To date, five dogs have successfully completed the first training phase and four police officers have received their official dog-handler diplomas.

It’s not all work and no play however; the dogs get a home, long play-times with their human handlers, and high-quality food. The handlers are also given comprehensive training to help them provide the dogs with excellent care and help them fit into the community.

IFAW believes this is one of the best examples of what their organization stands for: bringing individual animals and humans together to protect entire species on the brink of extinction.

If you would like to support IFAW’s Detection Dog Project you can make a donation by following this link.

 

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Visitors, new residents love Skippy and all our unique wildlife. Do we?

tourist-feeding-wallaby-ValeriiaMiller-Pexels

A RECENTLY-ARRIVED Australian resident and writer, Elle Hunt, wrote a compelling article in January expressing how people from around the world love and value Australian wildlife.

The horror of our wildlife’s suffering in the recent bushfires, was the immediate impetus for her story. But it raises good questions for Australians.

In the Bush Capital, Canberra, the authorities have waged a decade-long killing program against ‘Skippy’ under various excuses. In Victoria and South Australia, kangaroo pest and killing narratives are pushing the benefits of the commercial skin and meat trade. Exploiting native wildlife for export trades has long been a policy of the federal government.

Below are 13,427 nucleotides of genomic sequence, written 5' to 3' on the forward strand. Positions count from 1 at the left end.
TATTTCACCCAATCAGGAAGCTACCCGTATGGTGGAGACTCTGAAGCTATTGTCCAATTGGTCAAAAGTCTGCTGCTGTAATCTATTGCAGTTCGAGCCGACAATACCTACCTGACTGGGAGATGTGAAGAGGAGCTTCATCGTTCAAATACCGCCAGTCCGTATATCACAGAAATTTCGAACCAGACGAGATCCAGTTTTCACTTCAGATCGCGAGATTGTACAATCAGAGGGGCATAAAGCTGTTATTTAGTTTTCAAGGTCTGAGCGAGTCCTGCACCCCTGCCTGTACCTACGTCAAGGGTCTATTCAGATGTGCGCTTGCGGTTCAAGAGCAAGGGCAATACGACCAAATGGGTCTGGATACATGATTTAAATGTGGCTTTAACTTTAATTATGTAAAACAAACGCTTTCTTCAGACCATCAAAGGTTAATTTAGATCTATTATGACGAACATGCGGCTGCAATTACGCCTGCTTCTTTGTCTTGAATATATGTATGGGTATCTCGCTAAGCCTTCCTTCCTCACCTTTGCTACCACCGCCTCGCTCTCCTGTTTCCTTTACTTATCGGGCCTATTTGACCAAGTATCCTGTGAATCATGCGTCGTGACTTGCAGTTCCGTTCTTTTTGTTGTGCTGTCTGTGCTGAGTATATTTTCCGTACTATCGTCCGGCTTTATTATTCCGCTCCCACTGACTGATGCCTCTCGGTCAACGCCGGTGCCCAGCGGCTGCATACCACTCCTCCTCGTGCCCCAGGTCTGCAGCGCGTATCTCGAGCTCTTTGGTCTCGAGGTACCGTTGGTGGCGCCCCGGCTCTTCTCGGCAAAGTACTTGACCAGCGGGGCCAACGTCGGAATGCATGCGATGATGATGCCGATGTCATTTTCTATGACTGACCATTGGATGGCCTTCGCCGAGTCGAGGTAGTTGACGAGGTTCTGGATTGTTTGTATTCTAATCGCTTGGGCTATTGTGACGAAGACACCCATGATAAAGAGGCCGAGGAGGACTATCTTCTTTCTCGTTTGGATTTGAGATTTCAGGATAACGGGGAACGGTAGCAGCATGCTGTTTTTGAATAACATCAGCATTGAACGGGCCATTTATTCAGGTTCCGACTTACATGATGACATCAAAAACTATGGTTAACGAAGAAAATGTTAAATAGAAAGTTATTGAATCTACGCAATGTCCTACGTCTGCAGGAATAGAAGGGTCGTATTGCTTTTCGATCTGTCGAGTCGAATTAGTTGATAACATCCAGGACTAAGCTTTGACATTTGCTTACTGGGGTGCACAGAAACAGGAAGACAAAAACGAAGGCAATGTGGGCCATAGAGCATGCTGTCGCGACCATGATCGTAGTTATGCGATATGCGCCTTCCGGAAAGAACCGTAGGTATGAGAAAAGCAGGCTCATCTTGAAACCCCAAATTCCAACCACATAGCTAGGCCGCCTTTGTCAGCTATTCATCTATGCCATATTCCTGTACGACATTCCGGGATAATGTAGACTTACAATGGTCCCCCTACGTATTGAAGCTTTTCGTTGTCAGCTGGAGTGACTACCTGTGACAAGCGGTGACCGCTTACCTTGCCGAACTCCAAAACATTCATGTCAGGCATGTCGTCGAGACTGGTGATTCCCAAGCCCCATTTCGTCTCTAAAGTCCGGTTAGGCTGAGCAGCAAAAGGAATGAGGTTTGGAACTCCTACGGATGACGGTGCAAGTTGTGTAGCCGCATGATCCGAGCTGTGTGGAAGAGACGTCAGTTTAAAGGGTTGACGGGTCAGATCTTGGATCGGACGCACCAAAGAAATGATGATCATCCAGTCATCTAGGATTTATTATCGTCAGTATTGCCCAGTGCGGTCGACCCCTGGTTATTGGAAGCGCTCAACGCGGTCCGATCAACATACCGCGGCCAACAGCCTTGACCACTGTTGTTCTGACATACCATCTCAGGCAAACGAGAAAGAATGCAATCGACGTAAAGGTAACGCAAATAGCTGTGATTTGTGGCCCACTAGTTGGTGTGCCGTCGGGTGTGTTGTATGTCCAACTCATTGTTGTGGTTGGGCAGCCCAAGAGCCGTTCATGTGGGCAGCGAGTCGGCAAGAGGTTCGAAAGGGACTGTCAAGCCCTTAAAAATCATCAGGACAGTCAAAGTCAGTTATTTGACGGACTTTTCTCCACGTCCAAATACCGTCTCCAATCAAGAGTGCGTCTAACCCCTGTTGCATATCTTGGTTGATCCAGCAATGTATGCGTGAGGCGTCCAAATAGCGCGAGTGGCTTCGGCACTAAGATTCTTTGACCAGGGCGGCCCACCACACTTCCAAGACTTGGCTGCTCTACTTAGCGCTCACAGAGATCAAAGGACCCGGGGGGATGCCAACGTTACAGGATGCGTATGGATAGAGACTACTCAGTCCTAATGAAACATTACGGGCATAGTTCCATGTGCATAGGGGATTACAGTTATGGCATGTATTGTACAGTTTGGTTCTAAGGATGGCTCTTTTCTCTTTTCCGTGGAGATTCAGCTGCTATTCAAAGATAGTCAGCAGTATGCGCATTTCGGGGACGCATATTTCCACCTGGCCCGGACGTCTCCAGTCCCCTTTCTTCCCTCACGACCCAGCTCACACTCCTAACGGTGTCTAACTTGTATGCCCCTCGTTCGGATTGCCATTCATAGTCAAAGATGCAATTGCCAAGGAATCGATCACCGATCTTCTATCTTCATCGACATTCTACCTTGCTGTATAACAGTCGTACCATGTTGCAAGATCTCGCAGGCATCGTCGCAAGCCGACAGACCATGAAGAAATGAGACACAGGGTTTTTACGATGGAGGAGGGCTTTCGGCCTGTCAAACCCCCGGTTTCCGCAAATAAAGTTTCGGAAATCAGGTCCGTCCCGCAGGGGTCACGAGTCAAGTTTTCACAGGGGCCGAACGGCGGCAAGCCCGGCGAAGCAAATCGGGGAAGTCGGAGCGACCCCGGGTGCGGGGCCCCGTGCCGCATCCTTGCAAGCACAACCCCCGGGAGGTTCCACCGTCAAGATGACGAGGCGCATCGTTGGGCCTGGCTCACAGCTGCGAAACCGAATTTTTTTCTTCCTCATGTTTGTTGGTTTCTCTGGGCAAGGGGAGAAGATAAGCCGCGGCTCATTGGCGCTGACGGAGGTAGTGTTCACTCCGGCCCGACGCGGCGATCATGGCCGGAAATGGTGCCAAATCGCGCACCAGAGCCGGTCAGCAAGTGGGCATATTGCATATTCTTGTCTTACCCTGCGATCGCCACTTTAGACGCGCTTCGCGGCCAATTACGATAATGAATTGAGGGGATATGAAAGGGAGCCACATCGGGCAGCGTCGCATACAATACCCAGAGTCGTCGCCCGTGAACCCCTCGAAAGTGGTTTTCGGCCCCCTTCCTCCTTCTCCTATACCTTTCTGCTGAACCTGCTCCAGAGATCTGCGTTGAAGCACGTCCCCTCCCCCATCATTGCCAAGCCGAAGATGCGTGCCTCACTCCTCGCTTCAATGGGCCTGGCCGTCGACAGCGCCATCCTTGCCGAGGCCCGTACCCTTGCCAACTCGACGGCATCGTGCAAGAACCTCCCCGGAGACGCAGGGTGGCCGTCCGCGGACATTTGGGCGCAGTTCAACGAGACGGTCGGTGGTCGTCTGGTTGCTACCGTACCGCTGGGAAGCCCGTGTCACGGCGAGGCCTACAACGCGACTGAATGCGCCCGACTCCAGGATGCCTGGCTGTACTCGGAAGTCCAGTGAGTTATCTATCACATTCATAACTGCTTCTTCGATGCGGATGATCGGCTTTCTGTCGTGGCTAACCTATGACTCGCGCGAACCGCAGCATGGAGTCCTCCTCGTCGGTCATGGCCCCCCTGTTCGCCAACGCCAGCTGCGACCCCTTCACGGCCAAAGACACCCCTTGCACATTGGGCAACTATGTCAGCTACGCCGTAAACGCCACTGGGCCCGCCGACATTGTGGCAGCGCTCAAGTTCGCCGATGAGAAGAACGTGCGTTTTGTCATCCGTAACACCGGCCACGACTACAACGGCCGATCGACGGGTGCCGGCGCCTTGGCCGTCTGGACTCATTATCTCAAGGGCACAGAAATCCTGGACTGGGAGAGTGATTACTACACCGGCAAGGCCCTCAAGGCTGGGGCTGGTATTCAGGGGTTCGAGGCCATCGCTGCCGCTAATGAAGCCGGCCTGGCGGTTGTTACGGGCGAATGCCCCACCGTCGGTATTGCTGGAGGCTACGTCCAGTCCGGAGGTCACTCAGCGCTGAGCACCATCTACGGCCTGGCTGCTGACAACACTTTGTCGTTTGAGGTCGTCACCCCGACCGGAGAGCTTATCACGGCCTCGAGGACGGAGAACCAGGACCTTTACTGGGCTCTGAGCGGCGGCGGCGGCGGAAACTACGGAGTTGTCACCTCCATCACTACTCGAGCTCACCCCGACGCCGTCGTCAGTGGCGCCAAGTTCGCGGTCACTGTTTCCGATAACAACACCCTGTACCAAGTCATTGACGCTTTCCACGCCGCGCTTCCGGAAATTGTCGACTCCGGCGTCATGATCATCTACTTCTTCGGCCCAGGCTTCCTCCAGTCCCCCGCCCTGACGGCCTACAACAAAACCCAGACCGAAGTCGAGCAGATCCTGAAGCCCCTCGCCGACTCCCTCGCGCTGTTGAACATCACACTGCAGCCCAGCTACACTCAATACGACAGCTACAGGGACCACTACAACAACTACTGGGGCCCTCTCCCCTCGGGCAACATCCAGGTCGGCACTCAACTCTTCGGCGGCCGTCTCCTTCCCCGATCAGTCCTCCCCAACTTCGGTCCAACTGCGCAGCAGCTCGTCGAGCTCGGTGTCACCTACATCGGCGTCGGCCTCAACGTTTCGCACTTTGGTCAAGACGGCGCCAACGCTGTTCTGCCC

Is it not in our interests, (economic and moral) to start respecting and valuing our unique wildlife as our international visitors do?

Here is an excerpt from Elle’s story posted in The Guardian.

Their bodies lie piled up by the side of the road, barely visible through the ochre haze: dozens, maybe hundreds of kangaroos that tried to outrun the flames and perished, in their droves, in the attempt. The scene, filmed from a car on the way to Batlow, New South Wales, resembles a battlefield after a bungled campaign: wildlife versus wildfire, and the victor is abundantly clear.

Australia is burning. At least 23 people have died since October and with much of the continent still ablaze, despite the fact bushfire season is not expected to peak until February, that number is likely to climb. The scale of the devastation — entire towns wiped out, thousands sheltering on the beach to await military evacuation by sea — is hard to overestimate.